Cobden’s blue-nosed bruisers
  |  First Published: November 2014

Spring would have to be my favourite time of year. The cold winter is long behind us and gentle, warm weather and spring rains have replaced those cold, often violent storms.

The heat of summer has yet to rear its head so our waters still run cool. As far as fishing goes, winter species are beginning to make way for the summer run snapper.

Anglers who frequent the jetty at Port Campbell are reaping rewards that are coming in the form of some solid calamari squid. Snapper to 7kg are following the squid inshore in search of an easy feed. As a rule of thumb, the biggest snapper are generally caught prior to the New Year. Afterwards, smaller pinkie snapper replace them, especially in depths up to 20m. The big snapper are still about but reefs out in depths of 40m+ are where to concentrate efforts.

School and gummy shark to 19kg are being picked up not far offshore over weedy and rubble bottom. So too have sand flathead to 900g and nannygai to 1.4kg.

Recently off Port Fairy, two intrepid boaters caught a 100kg tuna in depths less than 200m. The boys were out chasing shark when the tuna showed up and took the bait. Initially, the fish was thought to be a southern bluefin that failed to move on with its brethren on their never-ending pelagic journey around the Southern Ocean. However it was later identified as a Pacific bluefin, which is still a scarce catch in our waters.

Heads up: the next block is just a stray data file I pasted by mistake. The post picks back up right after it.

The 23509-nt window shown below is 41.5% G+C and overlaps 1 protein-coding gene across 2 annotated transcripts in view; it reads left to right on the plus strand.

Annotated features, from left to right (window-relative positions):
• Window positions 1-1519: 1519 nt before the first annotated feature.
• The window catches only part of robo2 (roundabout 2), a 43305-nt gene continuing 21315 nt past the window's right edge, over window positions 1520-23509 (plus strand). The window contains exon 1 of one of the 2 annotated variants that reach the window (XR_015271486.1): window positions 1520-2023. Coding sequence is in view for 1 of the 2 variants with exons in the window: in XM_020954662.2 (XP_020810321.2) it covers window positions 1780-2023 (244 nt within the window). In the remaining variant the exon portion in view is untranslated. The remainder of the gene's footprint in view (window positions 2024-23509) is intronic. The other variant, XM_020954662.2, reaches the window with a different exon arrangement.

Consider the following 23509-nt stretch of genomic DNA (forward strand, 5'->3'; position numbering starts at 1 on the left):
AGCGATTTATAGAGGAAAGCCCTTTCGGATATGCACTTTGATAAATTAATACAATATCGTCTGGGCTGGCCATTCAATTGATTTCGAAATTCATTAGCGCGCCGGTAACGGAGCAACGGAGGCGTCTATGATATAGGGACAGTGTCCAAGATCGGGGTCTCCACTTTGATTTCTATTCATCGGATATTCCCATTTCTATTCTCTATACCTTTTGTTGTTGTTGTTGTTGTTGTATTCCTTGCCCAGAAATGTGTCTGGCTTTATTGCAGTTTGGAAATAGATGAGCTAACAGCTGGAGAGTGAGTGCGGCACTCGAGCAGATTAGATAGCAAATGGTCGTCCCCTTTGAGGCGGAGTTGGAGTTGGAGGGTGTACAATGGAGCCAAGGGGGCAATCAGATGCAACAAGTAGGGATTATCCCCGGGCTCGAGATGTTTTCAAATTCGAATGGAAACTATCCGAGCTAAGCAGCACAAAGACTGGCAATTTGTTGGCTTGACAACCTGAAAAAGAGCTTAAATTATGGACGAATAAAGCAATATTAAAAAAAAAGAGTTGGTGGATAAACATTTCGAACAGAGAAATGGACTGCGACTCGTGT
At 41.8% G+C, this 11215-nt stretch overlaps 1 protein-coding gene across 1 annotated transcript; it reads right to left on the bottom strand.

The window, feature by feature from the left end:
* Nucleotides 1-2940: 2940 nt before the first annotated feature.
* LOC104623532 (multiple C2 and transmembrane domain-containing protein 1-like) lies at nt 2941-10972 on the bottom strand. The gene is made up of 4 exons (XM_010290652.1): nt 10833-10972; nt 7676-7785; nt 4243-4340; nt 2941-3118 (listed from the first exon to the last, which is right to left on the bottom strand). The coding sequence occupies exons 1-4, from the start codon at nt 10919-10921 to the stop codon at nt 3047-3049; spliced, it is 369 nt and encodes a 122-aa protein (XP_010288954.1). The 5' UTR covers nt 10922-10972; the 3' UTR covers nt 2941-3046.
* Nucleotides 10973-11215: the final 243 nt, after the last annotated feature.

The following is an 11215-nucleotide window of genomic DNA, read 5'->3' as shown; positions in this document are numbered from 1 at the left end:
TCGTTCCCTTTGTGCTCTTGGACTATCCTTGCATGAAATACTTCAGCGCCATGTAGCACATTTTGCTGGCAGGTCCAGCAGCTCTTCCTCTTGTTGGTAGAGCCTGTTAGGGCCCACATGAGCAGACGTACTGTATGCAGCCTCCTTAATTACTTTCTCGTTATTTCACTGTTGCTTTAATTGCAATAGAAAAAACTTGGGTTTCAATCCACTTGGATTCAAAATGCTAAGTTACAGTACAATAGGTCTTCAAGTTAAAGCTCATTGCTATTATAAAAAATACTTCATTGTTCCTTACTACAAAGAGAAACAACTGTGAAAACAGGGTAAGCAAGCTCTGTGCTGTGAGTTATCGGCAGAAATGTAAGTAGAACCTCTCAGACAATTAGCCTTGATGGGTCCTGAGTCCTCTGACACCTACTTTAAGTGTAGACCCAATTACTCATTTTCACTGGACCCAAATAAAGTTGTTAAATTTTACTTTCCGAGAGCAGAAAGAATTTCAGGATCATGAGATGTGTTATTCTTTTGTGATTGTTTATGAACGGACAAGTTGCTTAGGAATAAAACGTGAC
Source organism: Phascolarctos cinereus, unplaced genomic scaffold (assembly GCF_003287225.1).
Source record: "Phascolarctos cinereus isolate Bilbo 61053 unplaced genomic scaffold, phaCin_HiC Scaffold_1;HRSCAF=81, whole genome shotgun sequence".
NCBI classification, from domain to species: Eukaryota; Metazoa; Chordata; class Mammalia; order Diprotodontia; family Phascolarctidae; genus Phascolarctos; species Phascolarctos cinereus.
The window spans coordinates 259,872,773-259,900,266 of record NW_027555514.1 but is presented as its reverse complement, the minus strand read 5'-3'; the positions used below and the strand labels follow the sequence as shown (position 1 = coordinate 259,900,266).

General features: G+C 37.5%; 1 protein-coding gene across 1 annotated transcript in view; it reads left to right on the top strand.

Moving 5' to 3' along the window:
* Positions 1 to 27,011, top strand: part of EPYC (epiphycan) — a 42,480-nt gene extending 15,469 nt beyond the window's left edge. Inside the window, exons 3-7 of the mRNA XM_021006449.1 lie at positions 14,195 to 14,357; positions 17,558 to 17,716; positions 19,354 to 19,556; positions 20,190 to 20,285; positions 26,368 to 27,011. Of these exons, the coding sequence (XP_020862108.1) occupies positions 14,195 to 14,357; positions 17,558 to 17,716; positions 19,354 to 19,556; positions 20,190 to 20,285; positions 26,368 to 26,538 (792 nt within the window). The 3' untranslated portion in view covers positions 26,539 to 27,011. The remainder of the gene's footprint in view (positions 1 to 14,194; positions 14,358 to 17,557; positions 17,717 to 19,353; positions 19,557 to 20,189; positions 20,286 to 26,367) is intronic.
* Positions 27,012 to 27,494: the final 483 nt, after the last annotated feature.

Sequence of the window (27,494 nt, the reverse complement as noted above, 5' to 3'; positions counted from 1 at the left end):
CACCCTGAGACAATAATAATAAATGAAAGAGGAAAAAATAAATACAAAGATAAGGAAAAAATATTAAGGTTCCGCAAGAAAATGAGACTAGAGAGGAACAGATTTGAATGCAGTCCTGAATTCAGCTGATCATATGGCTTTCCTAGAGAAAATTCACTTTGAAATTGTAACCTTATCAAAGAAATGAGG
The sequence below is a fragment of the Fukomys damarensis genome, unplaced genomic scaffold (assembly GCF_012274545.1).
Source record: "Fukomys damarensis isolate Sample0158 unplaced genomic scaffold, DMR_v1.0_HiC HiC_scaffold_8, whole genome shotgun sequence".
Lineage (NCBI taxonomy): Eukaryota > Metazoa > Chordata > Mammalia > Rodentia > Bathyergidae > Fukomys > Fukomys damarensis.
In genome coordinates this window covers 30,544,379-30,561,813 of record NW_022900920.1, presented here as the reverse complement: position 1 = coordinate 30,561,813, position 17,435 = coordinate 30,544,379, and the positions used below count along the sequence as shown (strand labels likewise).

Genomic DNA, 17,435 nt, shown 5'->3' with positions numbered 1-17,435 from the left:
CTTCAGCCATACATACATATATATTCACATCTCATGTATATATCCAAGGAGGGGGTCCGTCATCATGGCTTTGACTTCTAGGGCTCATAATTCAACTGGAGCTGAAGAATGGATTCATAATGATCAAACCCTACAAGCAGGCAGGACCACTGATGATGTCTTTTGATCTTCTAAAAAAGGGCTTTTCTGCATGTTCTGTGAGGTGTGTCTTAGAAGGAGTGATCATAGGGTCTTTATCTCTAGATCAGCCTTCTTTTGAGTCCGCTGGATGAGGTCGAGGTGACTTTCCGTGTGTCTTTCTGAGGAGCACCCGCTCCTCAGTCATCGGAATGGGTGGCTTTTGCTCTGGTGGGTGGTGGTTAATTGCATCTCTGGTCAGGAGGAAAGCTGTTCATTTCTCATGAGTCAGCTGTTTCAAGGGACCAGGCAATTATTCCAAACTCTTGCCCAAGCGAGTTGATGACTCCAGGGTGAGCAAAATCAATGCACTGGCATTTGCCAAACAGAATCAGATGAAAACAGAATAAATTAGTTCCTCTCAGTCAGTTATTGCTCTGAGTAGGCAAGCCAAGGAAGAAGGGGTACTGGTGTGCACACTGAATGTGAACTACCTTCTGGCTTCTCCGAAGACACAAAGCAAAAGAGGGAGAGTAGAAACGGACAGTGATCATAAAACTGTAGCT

Finally some good reports are beginning to filter in from the Gellibrand River at Princetown. Some reasonable bream and estuary perch to 33cm have been caught in the lower reaches. This is great news considering the massive fish kill that took place here over a year ago. The fish are responding to baits such as scrub worm either fished unweighted on the bottom or suspended under a float and fished close to the bankside reed beds. Frozen packet prawn is also picking up a few bream down near the mouth over the sand flats with after dark being the prime time.

September and October has seen plenty of big bream action in the Hopkins River. Plenty of bream approaching and sometimes breeching the 40cm mark have been caught on lure and bait. This is the first time a distinct concentration of blue-nosed bream have been on offer for anglers since the big floods affected this river well over 2 years ago. Baits such as locally sourced brown shell, shrimp and crab have worked well. So too has soft plastics and minnow lures that dive to over 1m.

The heavy winter rains that kept the Curdies River running hard and dirty have long since dissipated and the river has slowly settled down and finally some consistent reports of bream to 41cm have been taken in the lower reaches of the river. Hardbodied minnow lures or soft plastics in shrimp and minnow patterns fished hard up against the bank have also accounted for plenty of fish.

Reads: 1032

Matched Content ... powered by Google